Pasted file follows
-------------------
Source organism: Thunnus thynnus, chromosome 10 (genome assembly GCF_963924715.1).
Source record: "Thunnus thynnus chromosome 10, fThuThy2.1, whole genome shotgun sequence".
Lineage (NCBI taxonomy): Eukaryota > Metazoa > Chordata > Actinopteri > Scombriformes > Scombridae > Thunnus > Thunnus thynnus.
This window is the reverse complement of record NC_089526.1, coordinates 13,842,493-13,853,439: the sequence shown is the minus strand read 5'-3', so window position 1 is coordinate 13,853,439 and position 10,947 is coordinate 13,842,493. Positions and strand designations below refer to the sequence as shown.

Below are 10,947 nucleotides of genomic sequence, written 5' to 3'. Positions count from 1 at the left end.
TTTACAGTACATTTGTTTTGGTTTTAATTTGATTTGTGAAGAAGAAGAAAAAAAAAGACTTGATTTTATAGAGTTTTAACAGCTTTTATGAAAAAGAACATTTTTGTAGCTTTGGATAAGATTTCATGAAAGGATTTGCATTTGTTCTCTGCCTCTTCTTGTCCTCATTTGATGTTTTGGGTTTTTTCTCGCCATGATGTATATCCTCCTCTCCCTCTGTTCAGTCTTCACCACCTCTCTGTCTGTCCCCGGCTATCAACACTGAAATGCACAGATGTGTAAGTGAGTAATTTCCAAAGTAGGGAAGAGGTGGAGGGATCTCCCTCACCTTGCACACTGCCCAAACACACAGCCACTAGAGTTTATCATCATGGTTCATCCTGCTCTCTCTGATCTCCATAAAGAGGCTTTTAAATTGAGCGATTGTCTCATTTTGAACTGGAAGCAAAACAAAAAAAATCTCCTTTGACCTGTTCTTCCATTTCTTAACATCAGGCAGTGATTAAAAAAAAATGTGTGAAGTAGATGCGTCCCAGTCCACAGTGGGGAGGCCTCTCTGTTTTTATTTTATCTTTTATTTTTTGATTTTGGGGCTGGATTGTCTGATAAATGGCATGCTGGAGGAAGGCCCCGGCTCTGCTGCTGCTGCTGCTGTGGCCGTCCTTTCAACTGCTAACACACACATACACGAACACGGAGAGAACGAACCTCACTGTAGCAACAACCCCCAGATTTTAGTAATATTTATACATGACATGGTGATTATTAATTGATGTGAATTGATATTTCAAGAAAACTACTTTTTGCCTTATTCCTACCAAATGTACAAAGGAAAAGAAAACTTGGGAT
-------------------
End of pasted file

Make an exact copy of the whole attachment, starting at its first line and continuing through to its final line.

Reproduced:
Source organism: Thunnus thynnus, chromosome 10 (genome assembly GCF_963924715.1).
Source record: "Thunnus thynnus chromosome 10, fThuThy2.1, whole genome shotgun sequence".
Lineage (NCBI taxonomy): Eukaryota > Metazoa > Chordata > Actinopteri > Scombriformes > Scombridae > Thunnus > Thunnus thynnus.
This window is the reverse complement of record NC_089526.1, coordinates 13,842,493-13,853,439: the sequence shown is the minus strand read 5'-3', so window position 1 is coordinate 13,853,439 and position 10,947 is coordinate 13,842,493. Positions and strand designations below refer to the sequence as shown.

Below are 10,947 nucleotides of genomic sequence, written 5' to 3'. Positions count from 1 at the left end.
TTTACAGTACATTTGTTTTGGTTTTAATTTGATTTGTGAAGAAGAAGAAAAAAAAAGACTTGATTTTATAGAGTTTTAACAGCTTTTATGAAAAAGAACATTTTTGTAGCTTTGGATAAGATTTCATGAAAGGATTTGCATTTGTTCTCTGCCTCTTCTTGTCCTCATTTGATGTTTTGGGTTTTTTCTCGCCATGATGTATATCCTCCTCTCCCTCTGTTCAGTCTTCACCACCTCTCTGTCTGTCCCCGGCTATCAACACTGAAATGCACAGATGTGTAAGTGAGTAATTTCCAAAGTAGGGAAGAGGTGGAGGGATCTCCCTCACCTTGCACACTGCCCAAACACACAGCCACTAGAGTTTATCATCATGGTTCATCCTGCTCTCTCTGATCTCCATAAAGAGGCTTTTAAATTGAGCGATTGTCTCATTTTGAACTGGAAGCAAAACAAAAAAAATCTCCTTTGACCTGTTCTTCCATTTCTTAACATCAGGCAGTGATTAAAAAAAAATGTGTGAAGTAGATGCGTCCCAGTCCACAGTGGGGAGGCCTCTCTGTTTTTATTTTATCTTTTATTTTTTGATTTTGGGGCTGGATTGTCTGATAAATGGCATGCTGGAGGAAGGCCCCGGCTCTGCTGCTGCTGCTGCTGTGGCCGTCCTTTCAACTGCTAACACACACATACACGAACACGGAGAGAACGAACCTCACTGTAGCAACAACCCCCAGATTTTAGTAATATTTATACATGACATGGTGATTATTAATTGATGTGAATTGATATTTCAAGAAAACTACTTTTTGCCTTATTCCTACCAAATGTACAAAGGAAAAGAAAACTTGGGAT